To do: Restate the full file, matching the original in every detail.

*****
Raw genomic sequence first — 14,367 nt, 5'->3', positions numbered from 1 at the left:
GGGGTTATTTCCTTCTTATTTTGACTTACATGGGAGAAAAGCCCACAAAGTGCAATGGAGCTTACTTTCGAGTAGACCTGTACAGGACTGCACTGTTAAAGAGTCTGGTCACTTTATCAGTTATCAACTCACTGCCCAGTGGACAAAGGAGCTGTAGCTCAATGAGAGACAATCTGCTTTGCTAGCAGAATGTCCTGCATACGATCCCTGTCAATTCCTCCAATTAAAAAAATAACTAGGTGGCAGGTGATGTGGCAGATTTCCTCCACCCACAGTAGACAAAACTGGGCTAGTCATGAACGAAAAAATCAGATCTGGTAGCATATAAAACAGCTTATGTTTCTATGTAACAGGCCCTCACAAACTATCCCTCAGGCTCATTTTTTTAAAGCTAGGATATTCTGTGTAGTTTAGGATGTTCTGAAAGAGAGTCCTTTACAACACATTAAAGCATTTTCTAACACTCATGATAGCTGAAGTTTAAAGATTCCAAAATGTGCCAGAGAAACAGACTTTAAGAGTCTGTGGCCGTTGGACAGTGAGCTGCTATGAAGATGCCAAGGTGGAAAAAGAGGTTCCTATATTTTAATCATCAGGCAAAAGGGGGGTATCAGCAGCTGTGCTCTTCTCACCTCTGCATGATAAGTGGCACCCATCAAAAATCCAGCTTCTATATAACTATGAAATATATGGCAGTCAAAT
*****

Raw genomic sequence first — 14,367 nt, 5'->3', positions numbered from 1 at the left:
GGGGTTATTTCCTTCTTATTTTGACTTACATGGGAGAAAAGCCCACAAAGTGCAATGGAGCTTACTTTCGAGTAGACCTGTACAGGACTGCACTGTTAAAGAGTCTGGTCACTTTATCAGTTATCAACTCACTGCCCAGTGGACAAAGGAGCTGTAGCTCAATGAGAGACAATCTGCTTTGCTAGCAGAATGTCCTGCATACGATCCCTGTCAATTCCTCCAATTAAAAAAATAACTAGGTGGCAGGTGATGTGGCAGATTTCCTCCACCCACAGTAGACAAAACTGGGCTAGTCATGAACGAAAAAATCAGATCTGGTAGCATATAAAACAGCTTATGTTTCTATGTAACAGGCCCTCACAAACTATCCCTCAGGCTCATTTTTTTAAAGCTAGGATATTCTGTGTAGTTTAGGATGTTCTGAAAGAGAGTCCTTTACAACACATTAAAGCATTTTCTAACACTCATGATAGCTGAAGTTTAAAGATTCCAAAATGTGCCAGAGAAACAGACTTTAAGAGTCTGTGGCCGTTGGACAGTGAGCTGCTATGAAGATGCCAAGGTGGAAAAAGAGGTTCCTATATTTTAATCATCAGGCAAAAGGGGGGTATCAGCAGCTGTGCTCTTCTCACCTCTGCATGATAAGTGGCACCCATCAAAAATCCAGCTTCTATATAACTATGAAATATATGGCAGTCAAAT